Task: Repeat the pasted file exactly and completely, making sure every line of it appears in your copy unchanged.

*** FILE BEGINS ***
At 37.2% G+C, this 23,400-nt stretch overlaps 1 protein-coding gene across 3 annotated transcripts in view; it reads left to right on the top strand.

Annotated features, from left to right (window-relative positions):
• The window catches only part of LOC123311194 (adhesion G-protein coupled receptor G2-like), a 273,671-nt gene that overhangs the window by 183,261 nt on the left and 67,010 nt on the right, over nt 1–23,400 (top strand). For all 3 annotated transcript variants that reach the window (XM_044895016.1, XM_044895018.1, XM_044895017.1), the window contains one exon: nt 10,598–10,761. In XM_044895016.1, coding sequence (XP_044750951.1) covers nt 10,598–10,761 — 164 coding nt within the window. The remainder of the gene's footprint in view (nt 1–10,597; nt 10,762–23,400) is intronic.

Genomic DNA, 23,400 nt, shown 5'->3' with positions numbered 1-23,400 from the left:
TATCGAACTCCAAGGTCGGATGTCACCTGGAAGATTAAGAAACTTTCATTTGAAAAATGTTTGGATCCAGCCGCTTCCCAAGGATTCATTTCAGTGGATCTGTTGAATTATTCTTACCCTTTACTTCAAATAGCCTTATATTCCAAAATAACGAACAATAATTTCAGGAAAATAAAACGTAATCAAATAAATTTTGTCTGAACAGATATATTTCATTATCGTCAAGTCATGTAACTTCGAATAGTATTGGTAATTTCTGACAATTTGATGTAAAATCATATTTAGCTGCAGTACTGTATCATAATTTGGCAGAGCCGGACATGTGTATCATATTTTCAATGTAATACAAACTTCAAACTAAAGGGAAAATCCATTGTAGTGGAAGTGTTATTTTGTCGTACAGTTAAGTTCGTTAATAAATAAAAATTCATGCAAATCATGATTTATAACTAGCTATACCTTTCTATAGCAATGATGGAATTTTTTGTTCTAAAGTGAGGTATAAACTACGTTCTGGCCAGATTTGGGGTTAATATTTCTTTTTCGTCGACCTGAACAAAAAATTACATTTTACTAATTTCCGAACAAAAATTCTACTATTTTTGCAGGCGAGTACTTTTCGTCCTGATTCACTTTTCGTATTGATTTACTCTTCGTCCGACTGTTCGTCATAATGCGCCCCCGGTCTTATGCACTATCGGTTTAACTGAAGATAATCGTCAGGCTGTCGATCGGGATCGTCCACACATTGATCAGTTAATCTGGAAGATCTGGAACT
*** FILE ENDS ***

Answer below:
At 37.2% G+C, this 23,400-nt stretch overlaps 1 protein-coding gene across 3 annotated transcripts in view; it reads left to right on the top strand.

Annotated features, from left to right (window-relative positions):
• The window catches only part of LOC123311194 (adhesion G-protein coupled receptor G2-like), a 273,671-nt gene that overhangs the window by 183,261 nt on the left and 67,010 nt on the right, over nt 1–23,400 (top strand). For all 3 annotated transcript variants that reach the window (XM_044895016.1, XM_044895018.1, XM_044895017.1), the window contains one exon: nt 10,598–10,761. In XM_044895016.1, coding sequence (XP_044750951.1) covers nt 10,598–10,761 — 164 coding nt within the window. The remainder of the gene's footprint in view (nt 1–10,597; nt 10,762–23,400) is intronic.

Genomic DNA, 23,400 nt, shown 5'->3' with positions numbered 1-23,400 from the left:
TATCGAACTCCAAGGTCGGATGTCACCTGGAAGATTAAGAAACTTTCATTTGAAAAATGTTTGGATCCAGCCGCTTCCCAAGGATTCATTTCAGTGGATCTGTTGAATTATTCTTACCCTTTACTTCAAATAGCCTTATATTCCAAAATAACGAACAATAATTTCAGGAAAATAAAACGTAATCAAATAAATTTTGTCTGAACAGATATATTTCATTATCGTCAAGTCATGTAACTTCGAATAGTATTGGTAATTTCTGACAATTTGATGTAAAATCATATTTAGCTGCAGTACTGTATCATAATTTGGCAGAGCCGGACATGTGTATCATATTTTCAATGTAATACAAACTTCAAACTAAAGGGAAAATCCATTGTAGTGGAAGTGTTATTTTGTCGTACAGTTAAGTTCGTTAATAAATAAAAATTCATGCAAATCATGATTTATAACTAGCTATACCTTTCTATAGCAATGATGGAATTTTTTGTTCTAAAGTGAGGTATAAACTACGTTCTGGCCAGATTTGGGGTTAATATTTCTTTTTCGTCGACCTGAACAAAAAATTACATTTTACTAATTTCCGAACAAAAATTCTACTATTTTTGCAGGCGAGTACTTTTCGTCCTGATTCACTTTTCGTATTGATTTACTCTTCGTCCGACTGTTCGTCATAATGCGCCCCCGGTCTTATGCACTATCGGTTTAACTGAAGATAATCGTCAGGCTGTCGATCGGGATCGTCCACACATTGATCAGTTAATCTGGAAGATCTGGAACT